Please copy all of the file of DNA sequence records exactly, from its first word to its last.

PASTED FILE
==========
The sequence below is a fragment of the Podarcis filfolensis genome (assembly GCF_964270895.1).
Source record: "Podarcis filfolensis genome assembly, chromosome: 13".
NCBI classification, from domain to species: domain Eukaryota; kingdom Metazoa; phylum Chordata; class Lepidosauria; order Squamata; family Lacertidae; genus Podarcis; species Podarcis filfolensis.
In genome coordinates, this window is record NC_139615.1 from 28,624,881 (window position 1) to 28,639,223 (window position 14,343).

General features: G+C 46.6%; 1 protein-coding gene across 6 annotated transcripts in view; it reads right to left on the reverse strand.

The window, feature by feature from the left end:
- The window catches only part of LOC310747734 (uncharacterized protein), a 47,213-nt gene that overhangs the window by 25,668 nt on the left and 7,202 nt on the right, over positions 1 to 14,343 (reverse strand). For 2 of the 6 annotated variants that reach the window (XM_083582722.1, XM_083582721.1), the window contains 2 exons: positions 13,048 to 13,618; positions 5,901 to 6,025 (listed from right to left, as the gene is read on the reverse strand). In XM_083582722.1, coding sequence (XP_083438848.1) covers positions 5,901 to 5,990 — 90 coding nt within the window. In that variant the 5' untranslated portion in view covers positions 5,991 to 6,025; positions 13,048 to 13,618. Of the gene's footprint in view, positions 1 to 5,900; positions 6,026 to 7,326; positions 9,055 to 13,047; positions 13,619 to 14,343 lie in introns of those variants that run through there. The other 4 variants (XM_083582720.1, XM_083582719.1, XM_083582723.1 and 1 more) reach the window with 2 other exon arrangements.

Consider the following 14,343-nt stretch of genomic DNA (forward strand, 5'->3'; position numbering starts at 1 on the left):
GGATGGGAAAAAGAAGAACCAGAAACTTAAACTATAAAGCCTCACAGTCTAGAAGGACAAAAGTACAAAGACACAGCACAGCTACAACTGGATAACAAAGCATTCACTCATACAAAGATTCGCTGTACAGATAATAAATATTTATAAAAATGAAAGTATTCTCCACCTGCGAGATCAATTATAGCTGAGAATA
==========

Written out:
The sequence below is a fragment of the Podarcis filfolensis genome (assembly GCF_964270895.1).
Source record: "Podarcis filfolensis genome assembly, chromosome: 13".
NCBI classification, from domain to species: domain Eukaryota; kingdom Metazoa; phylum Chordata; class Lepidosauria; order Squamata; family Lacertidae; genus Podarcis; species Podarcis filfolensis.
In genome coordinates, this window is record NC_139615.1 from 28,624,881 (window position 1) to 28,639,223 (window position 14,343).

General features: G+C 46.6%; 1 protein-coding gene across 6 annotated transcripts in view; it reads right to left on the reverse strand.

The window, feature by feature from the left end:
- The window catches only part of LOC310747734 (uncharacterized protein), a 47,213-nt gene that overhangs the window by 25,668 nt on the left and 7,202 nt on the right, over positions 1 to 14,343 (reverse strand). For 2 of the 6 annotated variants that reach the window (XM_083582722.1, XM_083582721.1), the window contains 2 exons: positions 13,048 to 13,618; positions 5,901 to 6,025 (listed from right to left, as the gene is read on the reverse strand). In XM_083582722.1, coding sequence (XP_083438848.1) covers positions 5,901 to 5,990 — 90 coding nt within the window. In that variant the 5' untranslated portion in view covers positions 5,991 to 6,025; positions 13,048 to 13,618. Of the gene's footprint in view, positions 1 to 5,900; positions 6,026 to 7,326; positions 9,055 to 13,047; positions 13,619 to 14,343 lie in introns of those variants that run through there. The other 4 variants (XM_083582720.1, XM_083582719.1, XM_083582723.1 and 1 more) reach the window with 2 other exon arrangements.

Consider the following 14,343-nt stretch of genomic DNA (forward strand, 5'->3'; position numbering starts at 1 on the left):
GGATGGGAAAAAGAAGAACCAGAAACTTAAACTATAAAGCCTCACAGTCTAGAAGGACAAAAGTACAAAGACACAGCACAGCTACAACTGGATAACAAAGCATTCACTCATACAAAGATTCGCTGTACAGATAATAAATATTTATAAAAATGAAAGTATTCTCCACCTGCGAGATCAATTATAGCTGAGAATA